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  • EarthLED ZetaLux 2 - Standard 6 Watt LED Light Bulb - Warm White (2700K)
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EarthLED ZetaLux 2 - Standard 6 Watt LED Light Bulb - Warm White (2700K)


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Product Information

Technical Details
Item Weight4.8 ounces
Product Dimensions4.4 x 2.5 x 2.3 inches
Wattage 6 watts
  
Additional Information
ASINB004IRBHUS
Best Sellers Rank #215,504 in Home Improvement (See top 100)
Shipping Weight4.8 ounces
Date First AvailableJanuary 27, 2011
  
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Customer Reviews

Nice warm white light.
gopakita
This LED light does a fairly good job.
Thomas M. Taylor
I hope they last a long time.
W. Sykes

Most Helpful Customer Reviews

71 of 75 people found the following review helpful By Christian on April 13, 2011
Verified Purchase
These are advertised at EarthLED ZetaLux 2.
I received a "TESS" bulb.
After sending an inquiry, I was told by EarthLED that they are
the US distributor for zetalux and that Tess is the same product with a different label on it.

All fine but really, they should advertise it here as TESS, not zetalux OR at the very least state here that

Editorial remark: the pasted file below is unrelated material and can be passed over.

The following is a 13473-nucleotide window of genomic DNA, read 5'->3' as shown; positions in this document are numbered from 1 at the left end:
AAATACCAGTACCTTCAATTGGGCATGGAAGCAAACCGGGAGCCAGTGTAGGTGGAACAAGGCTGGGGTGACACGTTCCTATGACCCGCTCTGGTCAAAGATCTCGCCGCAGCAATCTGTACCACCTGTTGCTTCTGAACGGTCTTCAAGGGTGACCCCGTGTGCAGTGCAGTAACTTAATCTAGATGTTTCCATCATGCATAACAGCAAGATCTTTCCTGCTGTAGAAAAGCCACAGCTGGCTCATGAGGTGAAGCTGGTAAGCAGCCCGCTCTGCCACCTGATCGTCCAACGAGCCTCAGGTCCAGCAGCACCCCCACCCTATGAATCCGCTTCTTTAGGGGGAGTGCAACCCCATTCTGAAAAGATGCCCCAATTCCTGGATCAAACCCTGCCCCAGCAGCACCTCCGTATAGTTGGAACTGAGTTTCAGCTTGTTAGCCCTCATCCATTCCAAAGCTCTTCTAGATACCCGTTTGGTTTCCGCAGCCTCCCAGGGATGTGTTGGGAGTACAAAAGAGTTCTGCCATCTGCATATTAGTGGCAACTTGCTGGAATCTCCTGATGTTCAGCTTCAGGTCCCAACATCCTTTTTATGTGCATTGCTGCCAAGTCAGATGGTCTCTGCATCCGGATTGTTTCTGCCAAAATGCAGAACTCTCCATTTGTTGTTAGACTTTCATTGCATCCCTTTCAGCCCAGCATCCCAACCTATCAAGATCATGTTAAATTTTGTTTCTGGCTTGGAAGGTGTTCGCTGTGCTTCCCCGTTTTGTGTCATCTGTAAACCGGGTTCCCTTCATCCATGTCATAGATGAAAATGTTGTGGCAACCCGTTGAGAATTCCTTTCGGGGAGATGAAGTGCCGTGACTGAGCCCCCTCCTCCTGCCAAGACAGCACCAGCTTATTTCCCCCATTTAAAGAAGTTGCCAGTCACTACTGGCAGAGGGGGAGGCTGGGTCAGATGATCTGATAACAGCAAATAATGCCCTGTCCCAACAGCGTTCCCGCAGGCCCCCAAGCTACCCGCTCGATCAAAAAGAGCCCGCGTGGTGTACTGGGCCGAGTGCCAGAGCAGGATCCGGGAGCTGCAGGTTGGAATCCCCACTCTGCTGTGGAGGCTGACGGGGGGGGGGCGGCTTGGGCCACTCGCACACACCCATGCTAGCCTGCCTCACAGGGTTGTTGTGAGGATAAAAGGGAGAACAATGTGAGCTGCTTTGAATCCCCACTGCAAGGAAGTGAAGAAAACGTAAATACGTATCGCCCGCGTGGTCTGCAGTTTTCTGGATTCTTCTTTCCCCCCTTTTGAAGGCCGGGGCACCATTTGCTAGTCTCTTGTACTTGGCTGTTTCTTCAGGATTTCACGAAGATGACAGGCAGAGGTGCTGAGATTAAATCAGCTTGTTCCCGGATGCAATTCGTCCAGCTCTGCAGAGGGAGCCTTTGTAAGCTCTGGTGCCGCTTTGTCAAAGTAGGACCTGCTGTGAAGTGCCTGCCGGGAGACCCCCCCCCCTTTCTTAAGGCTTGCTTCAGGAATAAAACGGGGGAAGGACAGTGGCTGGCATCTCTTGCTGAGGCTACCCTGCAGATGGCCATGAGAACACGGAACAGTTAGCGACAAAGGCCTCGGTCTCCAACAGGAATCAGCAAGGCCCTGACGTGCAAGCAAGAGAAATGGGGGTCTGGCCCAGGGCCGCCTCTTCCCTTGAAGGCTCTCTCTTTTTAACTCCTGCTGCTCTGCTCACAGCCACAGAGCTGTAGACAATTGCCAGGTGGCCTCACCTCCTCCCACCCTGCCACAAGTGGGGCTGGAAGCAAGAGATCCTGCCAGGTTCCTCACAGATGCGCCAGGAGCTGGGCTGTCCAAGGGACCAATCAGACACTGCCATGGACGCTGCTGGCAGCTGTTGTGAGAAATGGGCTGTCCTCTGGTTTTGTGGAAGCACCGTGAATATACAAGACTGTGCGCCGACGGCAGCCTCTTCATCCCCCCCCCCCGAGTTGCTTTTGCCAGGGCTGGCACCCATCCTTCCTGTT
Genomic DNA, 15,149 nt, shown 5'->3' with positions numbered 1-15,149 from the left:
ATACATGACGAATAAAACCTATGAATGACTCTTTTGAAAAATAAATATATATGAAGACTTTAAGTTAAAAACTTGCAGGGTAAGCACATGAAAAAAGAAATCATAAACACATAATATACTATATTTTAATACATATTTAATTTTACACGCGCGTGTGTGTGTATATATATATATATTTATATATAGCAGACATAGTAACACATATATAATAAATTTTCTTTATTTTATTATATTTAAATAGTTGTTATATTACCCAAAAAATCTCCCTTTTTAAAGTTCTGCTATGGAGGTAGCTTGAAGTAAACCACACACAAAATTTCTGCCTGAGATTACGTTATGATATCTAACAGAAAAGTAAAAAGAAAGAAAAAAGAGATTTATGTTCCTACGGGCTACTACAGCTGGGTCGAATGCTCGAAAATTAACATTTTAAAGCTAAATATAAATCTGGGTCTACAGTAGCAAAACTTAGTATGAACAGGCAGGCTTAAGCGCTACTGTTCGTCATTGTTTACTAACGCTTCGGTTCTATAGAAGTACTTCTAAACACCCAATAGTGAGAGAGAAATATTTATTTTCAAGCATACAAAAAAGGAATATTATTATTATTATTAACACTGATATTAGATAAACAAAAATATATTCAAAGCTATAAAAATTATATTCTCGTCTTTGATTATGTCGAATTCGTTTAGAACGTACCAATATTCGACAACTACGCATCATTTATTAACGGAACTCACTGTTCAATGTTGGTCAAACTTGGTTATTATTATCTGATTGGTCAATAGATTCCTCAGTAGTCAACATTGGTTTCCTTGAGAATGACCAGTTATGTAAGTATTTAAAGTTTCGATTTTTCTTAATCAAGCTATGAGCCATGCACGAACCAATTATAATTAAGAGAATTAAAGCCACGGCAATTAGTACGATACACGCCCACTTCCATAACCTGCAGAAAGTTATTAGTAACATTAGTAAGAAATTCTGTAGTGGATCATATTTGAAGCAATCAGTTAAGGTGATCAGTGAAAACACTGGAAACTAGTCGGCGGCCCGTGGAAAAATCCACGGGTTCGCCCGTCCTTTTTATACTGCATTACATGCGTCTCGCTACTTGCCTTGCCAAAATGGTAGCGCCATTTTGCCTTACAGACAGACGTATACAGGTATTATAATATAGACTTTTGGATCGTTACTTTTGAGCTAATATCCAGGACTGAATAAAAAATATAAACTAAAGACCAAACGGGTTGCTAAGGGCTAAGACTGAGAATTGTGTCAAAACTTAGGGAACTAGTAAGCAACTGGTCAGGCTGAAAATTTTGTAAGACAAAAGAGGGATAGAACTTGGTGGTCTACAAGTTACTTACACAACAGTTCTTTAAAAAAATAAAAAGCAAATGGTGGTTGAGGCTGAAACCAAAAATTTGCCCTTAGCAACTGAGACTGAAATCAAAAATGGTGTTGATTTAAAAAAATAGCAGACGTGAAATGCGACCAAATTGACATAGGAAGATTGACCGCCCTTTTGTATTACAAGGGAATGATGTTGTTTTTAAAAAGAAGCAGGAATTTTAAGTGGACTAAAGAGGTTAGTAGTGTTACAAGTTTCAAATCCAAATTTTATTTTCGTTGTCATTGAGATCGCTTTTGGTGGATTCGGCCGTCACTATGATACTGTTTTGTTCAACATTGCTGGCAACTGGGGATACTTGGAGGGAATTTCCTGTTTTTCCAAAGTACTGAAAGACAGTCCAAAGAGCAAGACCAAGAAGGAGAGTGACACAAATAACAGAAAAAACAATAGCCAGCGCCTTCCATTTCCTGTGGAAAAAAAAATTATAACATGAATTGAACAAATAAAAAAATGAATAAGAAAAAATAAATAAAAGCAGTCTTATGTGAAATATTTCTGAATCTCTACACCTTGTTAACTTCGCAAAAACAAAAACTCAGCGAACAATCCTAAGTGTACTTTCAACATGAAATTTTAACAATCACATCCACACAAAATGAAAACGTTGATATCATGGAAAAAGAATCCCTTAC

the product are equivalent/identical and that you may receive one or the other.

Given the cheaper price (all relative, not sooo cheap when you factor in shipping costs), I decided to
keep the bulb.

The product itself:
Light OK. A little dim (most LEDs are).
light color: green/blueish, very cold (no matter what they claim the color temp to be).
Fine by itself in a corner of the room but make sure there are no other incandescent, warm CFL
or truly warm LED lights in the same room or else it feels like an ice cube!

I purchased 3 LED lights to test.
+ The one reviewed here
+ Dimmable E26 A60 Standard Household Base 50 Watt Incandescent Light Bulb Replacement with a 6 Watt LED, Warm White, 1012ww
+ Pharox 300 Dimmable

The E26 one and the Tess were equivalent. I would not purchase them again.
The Pharox while a few bucks more IS WELL WORTH THE EXTRA COST!!!
It is warm, nice, feels brigher and works well enough with a dimmer.
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13 of 14 people found the following review helpful By James May on September 15, 2011
Verified Purchase